Claire Li/Sun Assistant Photography Editor

The U.S. Department of Education announced Cornell as a subject of a Title VI investigation on Nov. 16 in connection with antisemitic and anti-Muslim harassment on campus.

November 17, 2023

Cornell Under Investigation by Department of Education for Potential Antisemitism, Islamophobia

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The U.S. Department of Education announced an investigation into discrimination on the basis of shared ancestry or ethnic characteristics at Cornell — along with six other educational institutions including Columbia University and the University of Pennsylvania — in connection with antisemitic and anti-Muslim harassment under Title VI of the Civil Rights Act of 1964 in a Nov. 16 press release. 

In the press release, the Department of Education said five of the seven investigations will look into antisemitic harassment, while the remaining two allege anti-Muslim harassment. 

When contacted, a spokesperson from the Department of Education declined to disclose whether Cornell’s investigation was for antisemitic or anti-Muslim harassment, saying the Department of Education’s Office for Civil Rights — which is conducting the investigation — does not comment on ongoing matters. A representative from Cornell also refused to comment.

Title VI prohibits any institution of any type that receives funding from the federal government — a category that includes Cornell — from discriminating based on race, color or national origin.

“Hate has no place in our schools, period. When students are targeted because they are — or are perceived to be — Jewish, Muslim, Arab, Sikh or any other ethnicity or shared ancestry, schools must act to ensure safe and inclusive educational environments where everyone is free to learn,” wrote U.S. Secretary of Education Miguel Cardona in the press release. “These investigations underscore how seriously the Biden-Harris Administration, including the U.S. Department of Education, takes our responsibility to protect students from hatred and discrimination.”

The Department of Education’s investigation follows a memo to educational institutions reminding them of their Title VI obligations in what is known as a “Dear Colleague” letter from Catherine Lhamon, assistant secretary for civil rights at the Department of Education, that was sent on Tuesday, Nov. 7.

“It is your legal obligation under Title VI to address prohibited discrimination against students and others on your campus — including those who are or are perceived to be Jewish, Israeli, Muslim, Arab or Palestinian — in the ways described in this letter,” Lhamon wrote in the letter.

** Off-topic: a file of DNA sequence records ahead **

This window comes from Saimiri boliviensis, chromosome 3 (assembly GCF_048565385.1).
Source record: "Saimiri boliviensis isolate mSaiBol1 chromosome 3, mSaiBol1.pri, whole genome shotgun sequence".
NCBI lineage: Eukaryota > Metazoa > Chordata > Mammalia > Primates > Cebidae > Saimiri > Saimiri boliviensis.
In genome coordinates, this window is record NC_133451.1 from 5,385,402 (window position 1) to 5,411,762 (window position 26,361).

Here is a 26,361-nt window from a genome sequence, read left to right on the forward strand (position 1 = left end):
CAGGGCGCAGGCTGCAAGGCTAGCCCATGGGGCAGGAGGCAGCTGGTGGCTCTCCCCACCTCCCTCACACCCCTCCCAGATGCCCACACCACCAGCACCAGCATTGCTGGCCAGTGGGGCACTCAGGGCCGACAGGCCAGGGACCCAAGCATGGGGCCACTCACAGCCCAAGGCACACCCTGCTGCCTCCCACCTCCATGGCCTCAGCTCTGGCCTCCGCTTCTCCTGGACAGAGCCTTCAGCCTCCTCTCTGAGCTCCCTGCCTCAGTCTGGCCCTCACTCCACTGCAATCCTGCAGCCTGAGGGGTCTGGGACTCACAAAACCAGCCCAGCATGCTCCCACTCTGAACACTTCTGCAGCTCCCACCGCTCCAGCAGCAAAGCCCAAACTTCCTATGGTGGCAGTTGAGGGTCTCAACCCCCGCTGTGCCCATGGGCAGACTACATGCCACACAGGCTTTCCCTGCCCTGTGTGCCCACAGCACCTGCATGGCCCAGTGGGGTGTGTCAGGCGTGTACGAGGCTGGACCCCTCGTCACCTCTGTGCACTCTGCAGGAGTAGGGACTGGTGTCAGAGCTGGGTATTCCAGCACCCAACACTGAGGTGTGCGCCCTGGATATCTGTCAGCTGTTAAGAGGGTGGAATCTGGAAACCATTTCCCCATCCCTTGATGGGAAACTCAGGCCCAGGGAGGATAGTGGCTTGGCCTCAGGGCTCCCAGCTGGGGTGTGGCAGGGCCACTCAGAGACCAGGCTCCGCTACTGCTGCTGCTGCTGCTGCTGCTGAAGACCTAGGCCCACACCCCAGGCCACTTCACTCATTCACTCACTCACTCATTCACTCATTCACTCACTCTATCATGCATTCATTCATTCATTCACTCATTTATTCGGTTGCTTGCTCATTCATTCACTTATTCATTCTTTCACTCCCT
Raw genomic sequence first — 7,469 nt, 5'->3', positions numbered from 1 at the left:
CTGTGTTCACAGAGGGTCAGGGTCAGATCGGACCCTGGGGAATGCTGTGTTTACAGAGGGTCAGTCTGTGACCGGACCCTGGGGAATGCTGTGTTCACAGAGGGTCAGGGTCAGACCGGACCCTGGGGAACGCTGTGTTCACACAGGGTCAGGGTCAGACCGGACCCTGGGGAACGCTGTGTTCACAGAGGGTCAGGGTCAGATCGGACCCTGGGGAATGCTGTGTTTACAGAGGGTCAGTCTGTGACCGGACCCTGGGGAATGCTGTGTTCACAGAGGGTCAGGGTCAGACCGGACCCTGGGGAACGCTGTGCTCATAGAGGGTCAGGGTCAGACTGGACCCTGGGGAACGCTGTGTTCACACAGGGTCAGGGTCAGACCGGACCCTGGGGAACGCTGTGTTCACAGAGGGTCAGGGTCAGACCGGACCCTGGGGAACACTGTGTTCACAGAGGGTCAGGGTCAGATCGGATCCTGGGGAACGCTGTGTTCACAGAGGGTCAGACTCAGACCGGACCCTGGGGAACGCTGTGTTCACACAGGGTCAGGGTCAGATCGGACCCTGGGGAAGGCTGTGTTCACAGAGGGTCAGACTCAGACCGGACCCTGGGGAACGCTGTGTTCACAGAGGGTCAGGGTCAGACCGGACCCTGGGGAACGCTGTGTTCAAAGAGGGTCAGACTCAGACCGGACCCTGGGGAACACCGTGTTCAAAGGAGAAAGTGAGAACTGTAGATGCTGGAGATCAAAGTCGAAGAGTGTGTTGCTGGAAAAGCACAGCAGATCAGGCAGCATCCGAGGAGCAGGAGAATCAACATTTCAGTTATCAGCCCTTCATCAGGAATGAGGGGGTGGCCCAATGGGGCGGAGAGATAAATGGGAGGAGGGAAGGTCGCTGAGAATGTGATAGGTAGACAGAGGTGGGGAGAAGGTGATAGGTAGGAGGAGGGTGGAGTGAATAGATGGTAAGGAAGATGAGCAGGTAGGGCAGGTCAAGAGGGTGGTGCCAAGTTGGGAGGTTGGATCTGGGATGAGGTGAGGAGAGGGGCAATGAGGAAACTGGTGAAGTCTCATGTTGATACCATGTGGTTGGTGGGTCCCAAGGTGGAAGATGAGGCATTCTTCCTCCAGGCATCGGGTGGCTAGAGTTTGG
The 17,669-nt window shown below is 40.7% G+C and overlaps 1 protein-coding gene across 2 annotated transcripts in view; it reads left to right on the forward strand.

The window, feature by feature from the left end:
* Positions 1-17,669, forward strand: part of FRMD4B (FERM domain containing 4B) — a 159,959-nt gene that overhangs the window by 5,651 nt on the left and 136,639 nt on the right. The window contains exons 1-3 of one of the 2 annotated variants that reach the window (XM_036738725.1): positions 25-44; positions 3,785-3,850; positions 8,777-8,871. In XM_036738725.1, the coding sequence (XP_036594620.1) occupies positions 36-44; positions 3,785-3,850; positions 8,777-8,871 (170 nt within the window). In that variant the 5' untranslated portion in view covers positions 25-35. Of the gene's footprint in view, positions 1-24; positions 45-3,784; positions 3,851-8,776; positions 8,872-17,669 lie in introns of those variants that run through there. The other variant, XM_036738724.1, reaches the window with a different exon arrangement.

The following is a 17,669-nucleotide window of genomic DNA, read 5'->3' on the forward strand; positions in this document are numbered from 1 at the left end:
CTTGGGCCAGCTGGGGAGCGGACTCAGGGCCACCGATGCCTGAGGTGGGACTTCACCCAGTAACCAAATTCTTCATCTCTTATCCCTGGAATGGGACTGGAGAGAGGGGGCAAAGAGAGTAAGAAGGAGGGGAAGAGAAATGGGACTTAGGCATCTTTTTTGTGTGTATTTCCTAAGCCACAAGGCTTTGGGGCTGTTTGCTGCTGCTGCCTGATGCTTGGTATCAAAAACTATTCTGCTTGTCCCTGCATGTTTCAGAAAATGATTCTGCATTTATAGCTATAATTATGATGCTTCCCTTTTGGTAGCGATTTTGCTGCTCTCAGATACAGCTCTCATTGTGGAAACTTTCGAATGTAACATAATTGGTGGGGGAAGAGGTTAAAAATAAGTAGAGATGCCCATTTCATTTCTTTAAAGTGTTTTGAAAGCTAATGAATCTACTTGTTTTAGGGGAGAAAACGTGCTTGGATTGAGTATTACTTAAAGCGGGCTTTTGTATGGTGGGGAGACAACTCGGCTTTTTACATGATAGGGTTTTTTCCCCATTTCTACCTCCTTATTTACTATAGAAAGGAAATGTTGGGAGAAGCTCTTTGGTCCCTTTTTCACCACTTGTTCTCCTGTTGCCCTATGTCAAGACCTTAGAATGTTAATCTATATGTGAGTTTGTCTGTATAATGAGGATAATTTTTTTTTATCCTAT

The Oct. 7 attacks by Hamas — an organization in political control of Gaza — on Israel, along with Israel’s subsequent response to the attacks, have sparked protests both in support of Israel and Palestine across the United States.

The rising wave of tensions has impacted Cornell’s campus. In a speech at an Oct. 15 pro-Palestine rally on the Ithaca Commons, Prof. Russell Rickford, history, made remarks regarding Hamas’s Oct. 7 attack that many found controversial. Rickford subsequently apologized for his statement in an Oct. 18 statement in The Sun.

The controversy over Rickford’s remarks drew national attention, including an Oct. 18 statement from Sen. Kirsten Gillibrand (D-N.Y.) which called for Rickford’s termination. Rickford has since requested and been granted a leave of absence from the University.

Following Rickford’s speech, President Martha Pollack condemned statements that glorified Hamas’s Oct. 7 attacks in an Oct. 16 email to the Cornell community. Pollack, along with Kraig Kayser, M.B.A. ’84, the chairman of Cornell’s Board of Trustees, then followed up with a second statement on Oct. 17 specifically condemning Rickford’s remarks.

Cornell then made national headlines again following a series of posts to the online forum Greekrank on Oct. 29, in which the poster called for the murder of Jewish Cornellians and threatened a mass shooting at 104 West, which is home to the Center for Jewish Living and the kosher dining hall.

College of Engineering student Patrick Dai ’24 has since been arrested and arraigned on federal charges of posting threats to kill or injure another using interstate communications in connection with the posts, which he confessed to making in a post-arrest interview with the Cornell University Police Department. Dai is currently being held in a Broome County prison without bail after Judge Therese W. Dancks of the Northern District of New York deemed him a potential danger to himself and others at a hearing in Syracuse on Thursday, Nov. 10. 

Pro-Palestinian students have also spoken out about being doxxed and harassed for their views since the beginning of hostilities, with many covering their faces during rallies and vigils to avoid their identity being leaked online. Several have also expressed their displeasure with President Pollack failing to mention the word “Palestine” or “Palestinians” until her third message to the Cornell community on the matter. The Student Assembly addressed these concerns in an Oct. 26 meeting, passing a resolution asking the University to condemn the doxxing of students.

Following the threatening posts, Gov. Kathy Hochul (D-N.Y.) — on Oct. 30 — and Second Gentleman Doug Emhoff — on Nov. 10 — both spoke at 104 West to address antisemitism at Cornell and met with Cornell’s Jewish community leaders. The University also canceled all classes on Friday, Nov. 3, citing the need for a “community restorative day.”